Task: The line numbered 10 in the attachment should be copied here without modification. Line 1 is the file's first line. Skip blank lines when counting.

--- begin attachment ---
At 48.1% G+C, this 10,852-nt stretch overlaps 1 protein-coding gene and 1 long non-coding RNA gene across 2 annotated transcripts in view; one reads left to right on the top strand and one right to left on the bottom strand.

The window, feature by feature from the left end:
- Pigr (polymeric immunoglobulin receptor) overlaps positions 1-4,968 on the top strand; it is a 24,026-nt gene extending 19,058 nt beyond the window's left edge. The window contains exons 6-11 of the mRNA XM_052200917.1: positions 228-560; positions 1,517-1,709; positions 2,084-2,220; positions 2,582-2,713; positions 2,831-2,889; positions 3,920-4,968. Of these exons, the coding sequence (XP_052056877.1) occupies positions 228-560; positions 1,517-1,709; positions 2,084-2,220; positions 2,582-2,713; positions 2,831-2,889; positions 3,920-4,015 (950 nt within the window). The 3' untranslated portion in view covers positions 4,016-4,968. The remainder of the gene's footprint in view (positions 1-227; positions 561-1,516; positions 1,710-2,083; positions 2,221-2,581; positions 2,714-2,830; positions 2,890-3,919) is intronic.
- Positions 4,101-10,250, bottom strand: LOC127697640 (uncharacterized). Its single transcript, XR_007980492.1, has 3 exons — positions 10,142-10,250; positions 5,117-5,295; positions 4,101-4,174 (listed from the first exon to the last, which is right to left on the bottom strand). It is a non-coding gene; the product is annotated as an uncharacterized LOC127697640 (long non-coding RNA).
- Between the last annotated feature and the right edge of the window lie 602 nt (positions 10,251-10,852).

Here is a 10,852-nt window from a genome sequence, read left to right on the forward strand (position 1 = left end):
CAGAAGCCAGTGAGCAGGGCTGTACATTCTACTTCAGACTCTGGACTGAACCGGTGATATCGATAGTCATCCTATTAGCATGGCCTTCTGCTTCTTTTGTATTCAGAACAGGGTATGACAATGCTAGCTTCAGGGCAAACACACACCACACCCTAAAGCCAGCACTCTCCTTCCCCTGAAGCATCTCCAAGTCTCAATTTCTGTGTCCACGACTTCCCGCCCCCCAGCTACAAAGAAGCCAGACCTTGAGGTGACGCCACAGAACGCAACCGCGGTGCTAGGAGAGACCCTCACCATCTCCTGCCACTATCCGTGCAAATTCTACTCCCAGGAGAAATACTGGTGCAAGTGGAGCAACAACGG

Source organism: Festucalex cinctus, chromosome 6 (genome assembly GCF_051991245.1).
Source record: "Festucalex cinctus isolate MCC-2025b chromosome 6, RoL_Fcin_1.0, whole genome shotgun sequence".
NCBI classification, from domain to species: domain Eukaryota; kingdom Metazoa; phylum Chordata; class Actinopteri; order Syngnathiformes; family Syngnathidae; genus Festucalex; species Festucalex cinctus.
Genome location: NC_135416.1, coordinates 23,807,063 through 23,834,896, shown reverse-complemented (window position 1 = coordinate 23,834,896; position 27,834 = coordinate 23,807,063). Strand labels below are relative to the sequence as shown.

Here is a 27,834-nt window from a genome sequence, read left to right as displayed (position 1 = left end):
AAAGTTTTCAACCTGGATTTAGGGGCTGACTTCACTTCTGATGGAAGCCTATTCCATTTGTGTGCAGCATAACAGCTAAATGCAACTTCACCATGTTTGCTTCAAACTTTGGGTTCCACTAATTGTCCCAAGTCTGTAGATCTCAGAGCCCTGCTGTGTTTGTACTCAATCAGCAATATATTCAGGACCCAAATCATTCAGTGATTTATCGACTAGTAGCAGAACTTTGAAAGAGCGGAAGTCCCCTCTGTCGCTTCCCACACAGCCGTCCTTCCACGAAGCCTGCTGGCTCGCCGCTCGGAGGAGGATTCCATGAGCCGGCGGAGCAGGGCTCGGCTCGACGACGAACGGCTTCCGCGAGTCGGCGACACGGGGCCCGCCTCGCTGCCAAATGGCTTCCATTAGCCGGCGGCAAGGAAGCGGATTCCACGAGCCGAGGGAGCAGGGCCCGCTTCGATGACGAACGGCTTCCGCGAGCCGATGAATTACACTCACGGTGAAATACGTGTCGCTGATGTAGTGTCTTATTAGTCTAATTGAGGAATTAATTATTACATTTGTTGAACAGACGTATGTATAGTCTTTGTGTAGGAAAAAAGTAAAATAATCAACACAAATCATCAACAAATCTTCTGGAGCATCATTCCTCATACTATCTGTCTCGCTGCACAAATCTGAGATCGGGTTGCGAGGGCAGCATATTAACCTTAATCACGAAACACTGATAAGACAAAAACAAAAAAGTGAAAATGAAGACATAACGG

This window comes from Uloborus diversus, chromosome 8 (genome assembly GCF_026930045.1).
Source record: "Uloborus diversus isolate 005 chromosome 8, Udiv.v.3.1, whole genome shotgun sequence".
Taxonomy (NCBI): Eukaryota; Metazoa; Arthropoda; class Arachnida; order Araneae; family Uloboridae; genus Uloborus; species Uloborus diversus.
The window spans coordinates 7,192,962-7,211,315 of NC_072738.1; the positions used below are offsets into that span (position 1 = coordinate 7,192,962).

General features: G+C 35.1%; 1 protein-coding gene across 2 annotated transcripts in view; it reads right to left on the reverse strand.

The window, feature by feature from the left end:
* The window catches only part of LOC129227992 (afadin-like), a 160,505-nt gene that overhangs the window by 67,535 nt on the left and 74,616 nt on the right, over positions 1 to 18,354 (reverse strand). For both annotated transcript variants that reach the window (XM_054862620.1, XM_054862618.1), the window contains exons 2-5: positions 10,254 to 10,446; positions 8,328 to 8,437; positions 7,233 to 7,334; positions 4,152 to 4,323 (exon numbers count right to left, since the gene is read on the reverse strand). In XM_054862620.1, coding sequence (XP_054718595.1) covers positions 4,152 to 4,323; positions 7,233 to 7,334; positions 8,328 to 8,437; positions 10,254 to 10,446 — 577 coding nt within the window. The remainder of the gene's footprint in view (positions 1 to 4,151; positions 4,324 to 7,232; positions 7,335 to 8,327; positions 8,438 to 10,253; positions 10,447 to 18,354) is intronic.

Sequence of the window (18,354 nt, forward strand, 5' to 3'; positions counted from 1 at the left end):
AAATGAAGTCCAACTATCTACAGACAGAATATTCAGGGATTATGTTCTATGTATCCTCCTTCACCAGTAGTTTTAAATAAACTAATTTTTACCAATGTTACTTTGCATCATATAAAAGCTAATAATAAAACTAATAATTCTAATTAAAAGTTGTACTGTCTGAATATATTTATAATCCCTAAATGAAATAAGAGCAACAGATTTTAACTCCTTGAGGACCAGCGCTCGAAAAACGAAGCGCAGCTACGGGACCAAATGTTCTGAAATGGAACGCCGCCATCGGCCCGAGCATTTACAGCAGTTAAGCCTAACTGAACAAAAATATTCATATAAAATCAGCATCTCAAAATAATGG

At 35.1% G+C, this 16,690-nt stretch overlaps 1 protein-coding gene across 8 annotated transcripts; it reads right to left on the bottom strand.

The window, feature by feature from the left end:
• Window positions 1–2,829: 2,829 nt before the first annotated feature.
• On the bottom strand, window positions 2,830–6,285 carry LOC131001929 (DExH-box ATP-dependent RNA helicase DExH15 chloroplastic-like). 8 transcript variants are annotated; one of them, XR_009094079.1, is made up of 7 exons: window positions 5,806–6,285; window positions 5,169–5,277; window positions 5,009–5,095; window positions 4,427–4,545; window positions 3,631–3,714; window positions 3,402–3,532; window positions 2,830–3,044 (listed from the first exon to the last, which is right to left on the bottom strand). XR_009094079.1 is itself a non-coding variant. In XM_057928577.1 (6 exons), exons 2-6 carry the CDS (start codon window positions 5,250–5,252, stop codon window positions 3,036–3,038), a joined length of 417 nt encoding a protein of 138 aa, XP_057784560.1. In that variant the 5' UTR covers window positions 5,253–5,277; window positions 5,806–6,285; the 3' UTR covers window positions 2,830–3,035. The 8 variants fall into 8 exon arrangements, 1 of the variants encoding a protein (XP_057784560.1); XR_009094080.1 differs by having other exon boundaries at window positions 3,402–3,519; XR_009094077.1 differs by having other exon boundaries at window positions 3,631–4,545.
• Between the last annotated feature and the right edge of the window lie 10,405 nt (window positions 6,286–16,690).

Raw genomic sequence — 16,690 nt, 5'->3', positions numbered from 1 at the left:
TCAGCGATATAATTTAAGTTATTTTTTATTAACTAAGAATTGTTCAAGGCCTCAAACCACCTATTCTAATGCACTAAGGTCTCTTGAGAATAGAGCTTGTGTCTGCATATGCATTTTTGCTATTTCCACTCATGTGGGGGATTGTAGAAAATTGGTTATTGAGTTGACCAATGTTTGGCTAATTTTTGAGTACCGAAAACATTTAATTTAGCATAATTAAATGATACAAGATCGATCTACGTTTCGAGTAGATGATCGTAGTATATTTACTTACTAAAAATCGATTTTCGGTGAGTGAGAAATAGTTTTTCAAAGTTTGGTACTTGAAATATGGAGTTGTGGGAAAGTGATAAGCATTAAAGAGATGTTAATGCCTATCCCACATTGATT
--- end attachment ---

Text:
NCBI classification, from domain to species: domain Eukaryota; kingdom Metazoa; phylum Chordata; class Actinopteri; order Syngnathiformes; family Syngnathidae; genus Festucalex; species Festucalex cinctus.